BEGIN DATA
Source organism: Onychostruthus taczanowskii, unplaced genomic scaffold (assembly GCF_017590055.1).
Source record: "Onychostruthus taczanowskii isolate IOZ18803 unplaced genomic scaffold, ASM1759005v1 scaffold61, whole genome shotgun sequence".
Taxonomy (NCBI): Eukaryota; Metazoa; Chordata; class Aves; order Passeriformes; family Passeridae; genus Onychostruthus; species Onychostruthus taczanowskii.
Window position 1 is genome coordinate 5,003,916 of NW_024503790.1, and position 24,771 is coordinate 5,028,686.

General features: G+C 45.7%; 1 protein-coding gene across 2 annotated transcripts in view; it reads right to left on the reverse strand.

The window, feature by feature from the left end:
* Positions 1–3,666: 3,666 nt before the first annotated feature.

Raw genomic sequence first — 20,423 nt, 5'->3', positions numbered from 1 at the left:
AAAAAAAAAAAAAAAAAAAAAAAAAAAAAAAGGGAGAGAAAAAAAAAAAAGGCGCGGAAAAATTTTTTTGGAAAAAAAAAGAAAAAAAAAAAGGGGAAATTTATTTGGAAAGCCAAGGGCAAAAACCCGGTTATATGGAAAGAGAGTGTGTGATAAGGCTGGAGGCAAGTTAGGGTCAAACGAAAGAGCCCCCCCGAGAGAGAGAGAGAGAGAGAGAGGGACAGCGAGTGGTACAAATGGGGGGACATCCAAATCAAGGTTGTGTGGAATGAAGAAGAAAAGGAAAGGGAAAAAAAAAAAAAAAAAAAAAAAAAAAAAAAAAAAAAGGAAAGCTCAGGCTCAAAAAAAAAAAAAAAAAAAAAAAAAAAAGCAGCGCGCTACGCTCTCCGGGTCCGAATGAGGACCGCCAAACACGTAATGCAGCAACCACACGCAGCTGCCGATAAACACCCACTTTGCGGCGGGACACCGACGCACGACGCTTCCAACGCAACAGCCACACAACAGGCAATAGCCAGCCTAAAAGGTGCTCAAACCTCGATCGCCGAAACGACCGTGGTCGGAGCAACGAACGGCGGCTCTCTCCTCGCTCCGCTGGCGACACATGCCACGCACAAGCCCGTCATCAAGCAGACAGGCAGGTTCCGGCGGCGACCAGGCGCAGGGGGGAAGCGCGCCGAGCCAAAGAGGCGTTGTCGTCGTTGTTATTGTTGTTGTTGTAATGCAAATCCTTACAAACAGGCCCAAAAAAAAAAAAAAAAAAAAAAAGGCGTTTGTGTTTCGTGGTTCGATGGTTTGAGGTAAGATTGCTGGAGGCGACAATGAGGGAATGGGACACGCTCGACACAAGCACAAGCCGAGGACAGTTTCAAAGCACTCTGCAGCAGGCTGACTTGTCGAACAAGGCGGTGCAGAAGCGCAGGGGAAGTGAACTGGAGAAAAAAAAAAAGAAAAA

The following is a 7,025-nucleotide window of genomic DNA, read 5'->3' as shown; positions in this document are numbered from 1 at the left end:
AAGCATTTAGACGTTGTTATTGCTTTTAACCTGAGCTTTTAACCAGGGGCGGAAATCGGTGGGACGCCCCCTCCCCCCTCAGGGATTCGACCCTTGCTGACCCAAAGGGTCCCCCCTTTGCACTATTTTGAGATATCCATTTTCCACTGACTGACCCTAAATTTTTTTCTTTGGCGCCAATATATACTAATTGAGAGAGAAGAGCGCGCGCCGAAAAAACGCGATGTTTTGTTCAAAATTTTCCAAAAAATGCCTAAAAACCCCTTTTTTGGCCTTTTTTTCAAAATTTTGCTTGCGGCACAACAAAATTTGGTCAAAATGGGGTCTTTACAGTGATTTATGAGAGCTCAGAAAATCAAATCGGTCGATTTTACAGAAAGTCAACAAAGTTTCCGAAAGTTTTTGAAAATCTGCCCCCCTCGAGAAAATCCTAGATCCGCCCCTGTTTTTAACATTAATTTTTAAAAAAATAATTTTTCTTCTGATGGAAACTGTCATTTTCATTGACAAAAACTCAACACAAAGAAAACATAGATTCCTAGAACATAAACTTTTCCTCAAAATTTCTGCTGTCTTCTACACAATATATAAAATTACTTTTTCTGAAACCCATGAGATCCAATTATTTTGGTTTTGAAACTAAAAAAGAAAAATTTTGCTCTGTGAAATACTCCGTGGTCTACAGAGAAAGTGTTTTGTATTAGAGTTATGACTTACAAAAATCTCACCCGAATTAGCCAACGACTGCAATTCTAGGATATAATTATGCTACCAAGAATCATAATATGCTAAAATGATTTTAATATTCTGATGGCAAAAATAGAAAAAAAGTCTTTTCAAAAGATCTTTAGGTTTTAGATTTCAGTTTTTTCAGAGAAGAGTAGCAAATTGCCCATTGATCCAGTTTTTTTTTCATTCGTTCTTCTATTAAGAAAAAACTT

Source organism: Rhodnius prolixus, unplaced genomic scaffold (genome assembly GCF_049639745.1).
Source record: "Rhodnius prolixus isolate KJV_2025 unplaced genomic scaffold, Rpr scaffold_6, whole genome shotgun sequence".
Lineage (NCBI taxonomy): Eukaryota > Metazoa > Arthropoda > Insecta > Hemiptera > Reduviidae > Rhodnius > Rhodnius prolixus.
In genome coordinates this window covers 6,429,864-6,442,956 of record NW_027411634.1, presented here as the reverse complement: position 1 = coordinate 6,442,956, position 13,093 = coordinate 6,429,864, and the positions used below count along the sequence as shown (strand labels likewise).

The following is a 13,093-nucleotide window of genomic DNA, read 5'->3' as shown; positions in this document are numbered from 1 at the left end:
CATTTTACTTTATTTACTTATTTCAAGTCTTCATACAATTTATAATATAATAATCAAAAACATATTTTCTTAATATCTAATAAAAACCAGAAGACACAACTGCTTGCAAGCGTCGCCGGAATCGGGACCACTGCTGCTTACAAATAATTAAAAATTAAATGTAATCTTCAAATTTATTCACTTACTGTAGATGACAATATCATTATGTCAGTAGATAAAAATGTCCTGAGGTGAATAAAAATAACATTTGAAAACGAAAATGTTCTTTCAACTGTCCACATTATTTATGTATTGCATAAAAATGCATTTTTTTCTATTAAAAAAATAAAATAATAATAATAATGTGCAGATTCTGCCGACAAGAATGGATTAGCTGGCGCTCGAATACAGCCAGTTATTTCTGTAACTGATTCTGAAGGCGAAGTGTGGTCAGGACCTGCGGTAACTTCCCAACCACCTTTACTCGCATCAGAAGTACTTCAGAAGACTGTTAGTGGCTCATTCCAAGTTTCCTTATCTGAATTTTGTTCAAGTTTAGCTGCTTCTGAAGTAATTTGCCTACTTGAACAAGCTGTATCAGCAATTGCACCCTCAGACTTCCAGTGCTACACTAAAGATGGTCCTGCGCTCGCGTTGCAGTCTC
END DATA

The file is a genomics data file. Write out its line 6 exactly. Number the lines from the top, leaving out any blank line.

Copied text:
The window, feature by feature from the left end: